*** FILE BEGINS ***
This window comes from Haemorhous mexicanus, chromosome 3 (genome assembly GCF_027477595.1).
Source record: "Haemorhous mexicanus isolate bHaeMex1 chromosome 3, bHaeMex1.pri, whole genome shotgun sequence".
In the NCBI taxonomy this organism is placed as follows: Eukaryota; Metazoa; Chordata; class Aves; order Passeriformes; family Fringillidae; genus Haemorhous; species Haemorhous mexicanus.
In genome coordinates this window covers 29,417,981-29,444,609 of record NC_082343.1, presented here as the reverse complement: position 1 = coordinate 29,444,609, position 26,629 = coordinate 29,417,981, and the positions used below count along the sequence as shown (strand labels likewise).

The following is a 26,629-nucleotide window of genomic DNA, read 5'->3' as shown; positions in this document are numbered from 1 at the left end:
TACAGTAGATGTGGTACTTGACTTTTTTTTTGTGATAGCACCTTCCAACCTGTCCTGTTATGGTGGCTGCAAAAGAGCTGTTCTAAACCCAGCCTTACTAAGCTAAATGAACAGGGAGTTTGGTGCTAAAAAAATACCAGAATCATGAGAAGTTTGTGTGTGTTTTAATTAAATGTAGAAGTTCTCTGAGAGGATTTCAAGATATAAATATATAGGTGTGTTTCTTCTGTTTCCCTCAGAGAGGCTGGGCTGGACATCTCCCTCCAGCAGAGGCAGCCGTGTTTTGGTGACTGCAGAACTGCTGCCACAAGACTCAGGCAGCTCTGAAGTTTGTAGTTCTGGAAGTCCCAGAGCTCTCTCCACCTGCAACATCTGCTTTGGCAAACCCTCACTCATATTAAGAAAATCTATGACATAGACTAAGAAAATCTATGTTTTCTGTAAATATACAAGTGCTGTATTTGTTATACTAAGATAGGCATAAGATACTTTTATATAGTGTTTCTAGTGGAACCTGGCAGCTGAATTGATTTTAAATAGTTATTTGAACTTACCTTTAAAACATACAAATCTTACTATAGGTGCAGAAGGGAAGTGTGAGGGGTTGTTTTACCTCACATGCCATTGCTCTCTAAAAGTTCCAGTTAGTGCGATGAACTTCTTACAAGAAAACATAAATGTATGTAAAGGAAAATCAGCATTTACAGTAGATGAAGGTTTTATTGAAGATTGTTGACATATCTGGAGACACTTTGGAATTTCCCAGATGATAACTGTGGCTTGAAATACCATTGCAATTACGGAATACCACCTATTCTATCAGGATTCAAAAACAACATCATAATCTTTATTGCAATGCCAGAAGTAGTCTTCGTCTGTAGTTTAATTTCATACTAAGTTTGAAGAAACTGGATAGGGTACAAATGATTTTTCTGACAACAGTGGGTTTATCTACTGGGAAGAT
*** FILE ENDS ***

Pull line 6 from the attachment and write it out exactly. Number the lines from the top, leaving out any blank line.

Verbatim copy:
TACAGTAGATGTGGTACTTGACTTTTTTTTTGTGATAGCACCTTCCAACCTGTCCTGTTATGGTGGCTGCAAAAGAGCTGTTCTAAACCCAGCCTTACTAAGCTAAATGAACAGGGAGTTTGGTGCTAAAAAAATACCAGAATCATGAGAAGTTTGTGTGTGTTTTAATTAAATGTAGAAGTTCTCTGAGAGGATTTCAAGATATAAATATATAGGTGTGTTTCTTCTGTTTCCCTCAGAGAGGCTGGGCTGGACATCTCCCTCCAGCAGAGGCAGCCGTGTTTTGGTGACTGCAGAACTGCTGCCACAAGACTCAGGCAGCTCTGAAGTTTGTAGTTCTGGAAGTCCCAGAGCTCTCTCCACCTGCAACATCTGCTTTGGCAAACCCTCACTCATATTAAGAAAATCTATGACATAGACTAAGAAAATCTATGTTTTCTGTAAATATACAAGTGCTGTATTTGTTATACTAAGATAGGCATAAGATACTTTTATATAGTGTTTCTAGTGGAACCTGGCAGCTGAATTGATTTTAAATAGTTATTTGAACTTACCTTTAAAACATACAAATCTTACTATAGGTGCAGAAGGGAAGTGTGAGGGGTTGTTTTACCTCACATGCCATTGCTCTCTAAAAGTTCCAGTTAGTGCGATGAACTTCTTACAAGAAAACATAAATGTATGTAAAGGAAAATCAGCATTTACAGTAGATGAAGGTTTTATTGAAGATTGTTGACATATCTGGAGACACTTTGGAATTTCCCAGATGATAACTGTGGCTTGAAATACCATTGCAATTACGGAATACCACCTATTCTATCAGGATTCAAAAACAACATCATAATCTTTATTGCAATGCCAGAAGTAGTCTTCGTCTGTAGTTTAATTTCATACTAAGTTTGAAGAAACTGGATAGGGTACAAATGATTTTTCTGACAACAGTGGGTTTATCTACTGGGAAGAT